I was browsing the articles on Ragan’s PR Daily the other day, and came across this article, 8 words that may not mean what you think they mean. Now, I tend to feel confident about my writing ability after being in the PR profession for more than 10 years and think I have wide vocabulary. Some of these mistakes I am familiar with, such as the misuse of “literally” instead of “figuratively”; however, there were a few words in this list that stopped me in my tracks and made me think twice. Take a look and see if you feel the same way.

PR Daily’s eight most misunderstood words that may not mean what you think they mean:

1. Comprise

To comprise is to enclose or include. Comprise is used in the active voice; therefore, “comprised of” is not correct. For example, The university comprises six colleges and nine divisions.

Comprise is often confused with compose, which means to make up or be a constituent of. Compose can be used in the passive voice. The company is composed of four employees.

2. Forgo

Forgo means to do without, bypass, or abstain from. It is often confused with forego (as in “a foregone conclusion”), which means to precede. For instance, Liz was so engrossed in her book that she decided to forgo lunch and read instead.

3. Imply

Imply is often used incorrectly as a synonym for infer. To imply is to speak indirectly or suggest. You are implying that bank robbery is our only alternative. To infer is to surmise or conclude. I infer from your statement that you agree with this solution. Remember that one draws an inference.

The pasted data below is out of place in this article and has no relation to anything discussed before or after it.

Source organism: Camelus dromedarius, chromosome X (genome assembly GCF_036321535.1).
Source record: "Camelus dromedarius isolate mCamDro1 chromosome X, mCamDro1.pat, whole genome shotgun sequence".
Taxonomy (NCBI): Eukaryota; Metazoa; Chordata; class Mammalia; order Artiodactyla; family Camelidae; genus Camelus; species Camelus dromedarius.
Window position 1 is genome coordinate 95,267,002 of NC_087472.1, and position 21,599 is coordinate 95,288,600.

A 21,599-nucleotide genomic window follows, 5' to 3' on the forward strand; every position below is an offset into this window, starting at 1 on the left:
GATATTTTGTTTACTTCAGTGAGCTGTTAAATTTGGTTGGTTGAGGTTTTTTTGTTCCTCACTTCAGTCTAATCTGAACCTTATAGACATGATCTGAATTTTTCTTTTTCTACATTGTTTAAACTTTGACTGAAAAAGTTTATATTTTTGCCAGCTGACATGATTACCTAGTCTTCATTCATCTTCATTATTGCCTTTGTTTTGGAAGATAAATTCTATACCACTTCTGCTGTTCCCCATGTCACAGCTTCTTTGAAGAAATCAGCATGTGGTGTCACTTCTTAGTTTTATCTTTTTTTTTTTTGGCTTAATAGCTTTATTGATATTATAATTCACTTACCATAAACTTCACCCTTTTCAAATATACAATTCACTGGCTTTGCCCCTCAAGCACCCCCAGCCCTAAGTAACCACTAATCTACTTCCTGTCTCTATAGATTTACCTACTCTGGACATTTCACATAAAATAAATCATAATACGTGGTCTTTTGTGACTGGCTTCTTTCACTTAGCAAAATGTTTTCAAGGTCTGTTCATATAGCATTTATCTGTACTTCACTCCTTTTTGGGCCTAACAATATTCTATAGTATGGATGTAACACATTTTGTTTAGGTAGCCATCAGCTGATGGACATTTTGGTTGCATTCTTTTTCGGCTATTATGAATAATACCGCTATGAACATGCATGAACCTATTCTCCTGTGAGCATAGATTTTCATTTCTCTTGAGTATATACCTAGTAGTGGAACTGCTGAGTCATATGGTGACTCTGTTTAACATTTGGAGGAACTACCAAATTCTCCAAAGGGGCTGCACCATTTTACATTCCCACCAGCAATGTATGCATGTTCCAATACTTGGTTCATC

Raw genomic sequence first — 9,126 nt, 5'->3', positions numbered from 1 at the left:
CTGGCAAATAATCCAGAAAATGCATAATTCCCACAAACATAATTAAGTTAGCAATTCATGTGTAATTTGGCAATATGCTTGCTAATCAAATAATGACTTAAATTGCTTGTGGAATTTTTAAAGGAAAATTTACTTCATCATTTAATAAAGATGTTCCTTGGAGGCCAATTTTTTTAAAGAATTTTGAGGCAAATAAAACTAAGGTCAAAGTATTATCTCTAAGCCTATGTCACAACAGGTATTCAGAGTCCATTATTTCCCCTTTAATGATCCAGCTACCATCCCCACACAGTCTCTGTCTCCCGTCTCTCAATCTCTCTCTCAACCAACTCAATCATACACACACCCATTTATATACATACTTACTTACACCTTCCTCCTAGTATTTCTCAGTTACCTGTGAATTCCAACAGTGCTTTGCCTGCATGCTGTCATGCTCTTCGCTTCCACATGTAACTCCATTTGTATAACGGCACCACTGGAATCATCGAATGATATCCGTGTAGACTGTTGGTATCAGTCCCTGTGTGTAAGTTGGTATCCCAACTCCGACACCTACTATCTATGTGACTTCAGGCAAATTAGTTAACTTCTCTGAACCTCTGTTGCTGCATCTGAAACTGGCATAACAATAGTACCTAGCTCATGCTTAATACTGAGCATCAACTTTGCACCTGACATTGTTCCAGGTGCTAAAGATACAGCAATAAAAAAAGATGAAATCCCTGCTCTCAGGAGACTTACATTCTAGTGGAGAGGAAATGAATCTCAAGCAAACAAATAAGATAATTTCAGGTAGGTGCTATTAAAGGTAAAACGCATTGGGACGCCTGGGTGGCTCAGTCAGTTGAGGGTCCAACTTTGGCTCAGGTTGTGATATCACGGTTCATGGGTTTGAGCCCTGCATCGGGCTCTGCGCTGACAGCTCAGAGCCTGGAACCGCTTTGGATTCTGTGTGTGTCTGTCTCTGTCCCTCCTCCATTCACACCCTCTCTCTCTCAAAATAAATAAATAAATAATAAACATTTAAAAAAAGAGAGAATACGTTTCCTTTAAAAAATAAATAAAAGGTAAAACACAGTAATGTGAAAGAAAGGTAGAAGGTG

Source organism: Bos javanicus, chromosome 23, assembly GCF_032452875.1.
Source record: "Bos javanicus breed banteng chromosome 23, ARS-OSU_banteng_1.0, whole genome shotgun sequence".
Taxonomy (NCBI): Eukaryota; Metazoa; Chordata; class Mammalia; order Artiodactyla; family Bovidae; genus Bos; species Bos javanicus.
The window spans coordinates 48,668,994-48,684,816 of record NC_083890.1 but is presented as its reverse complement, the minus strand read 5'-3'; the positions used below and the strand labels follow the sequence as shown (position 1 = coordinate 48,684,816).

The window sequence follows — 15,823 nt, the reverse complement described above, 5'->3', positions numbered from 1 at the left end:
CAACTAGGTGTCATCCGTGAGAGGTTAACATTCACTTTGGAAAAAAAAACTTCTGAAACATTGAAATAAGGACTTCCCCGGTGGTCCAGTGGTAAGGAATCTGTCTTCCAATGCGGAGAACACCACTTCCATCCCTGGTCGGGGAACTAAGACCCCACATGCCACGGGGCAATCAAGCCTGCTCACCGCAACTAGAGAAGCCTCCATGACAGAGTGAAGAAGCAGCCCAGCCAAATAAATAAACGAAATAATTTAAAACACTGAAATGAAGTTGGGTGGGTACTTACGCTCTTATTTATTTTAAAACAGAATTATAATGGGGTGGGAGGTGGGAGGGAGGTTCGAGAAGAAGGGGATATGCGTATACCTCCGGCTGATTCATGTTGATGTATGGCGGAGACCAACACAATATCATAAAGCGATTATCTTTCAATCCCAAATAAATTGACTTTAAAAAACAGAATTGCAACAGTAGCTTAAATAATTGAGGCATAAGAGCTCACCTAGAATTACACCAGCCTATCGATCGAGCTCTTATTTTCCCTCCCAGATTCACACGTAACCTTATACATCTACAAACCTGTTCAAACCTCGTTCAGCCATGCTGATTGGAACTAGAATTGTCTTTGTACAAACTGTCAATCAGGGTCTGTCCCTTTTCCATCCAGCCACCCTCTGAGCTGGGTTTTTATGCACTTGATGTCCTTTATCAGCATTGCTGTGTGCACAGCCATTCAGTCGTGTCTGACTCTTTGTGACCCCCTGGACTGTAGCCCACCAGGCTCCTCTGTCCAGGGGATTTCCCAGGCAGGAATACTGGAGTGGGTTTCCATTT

4. Less

Less is often confused with fewer – also one of the most misunderstood words. Use less to refer to quantities that can’t be counted and fewer to refer to numbers. There were less people in the office today is incorrect, because people can be counted. Instead say: There were fewer people in the office today.

5. Literally

Literally means “in the exact meaning of the word(s),” and use of this word permits no figurative use or exaggeration. For instance, this sentence—Editing that article literally killed me—means that you died at your desk.


6. Poisonous

Poisonous—often confused with venomous—means a plant, animal, or substance capable of causing death or illness if taken into the body. Venomous means capable of injecting venom.

A rattlesnake is not itself poisonous, because if you eat one it won’t poison you. A blowfish will kill you if you eat it, so it is poisonous, but not venomous.

7. Precision

In science writing, precision is how close a set of measured values are to each other. Precision is often confused with accuracy, which means how close a measured value is to the true value. Confused? As explained on Mathisfun.com, “If you are playing soccer and you always hit the left goal post instead of scoring, then you are not accurate, but you are precise!”

8. Unique

Unique means being the only one of its kind, unlike anything else. It does not mean simply “unusual” or “rare.” For example, something isn’t “very unique.” It’s just unique.


As part of the tour, we were allowed to see the author’s unique existing handwritten manuscript.

According to the Oxford Dictionaries, unique is included in a set of adjectives whose meaning is absolute and cannot be modified by adverbs conveying degree, such as “really,” “quite,” or “very.” Something is either unique or not; therefore, “very unique” is meaningless. Other “absolute adjectives” include complete, equal, infinite, and perfect.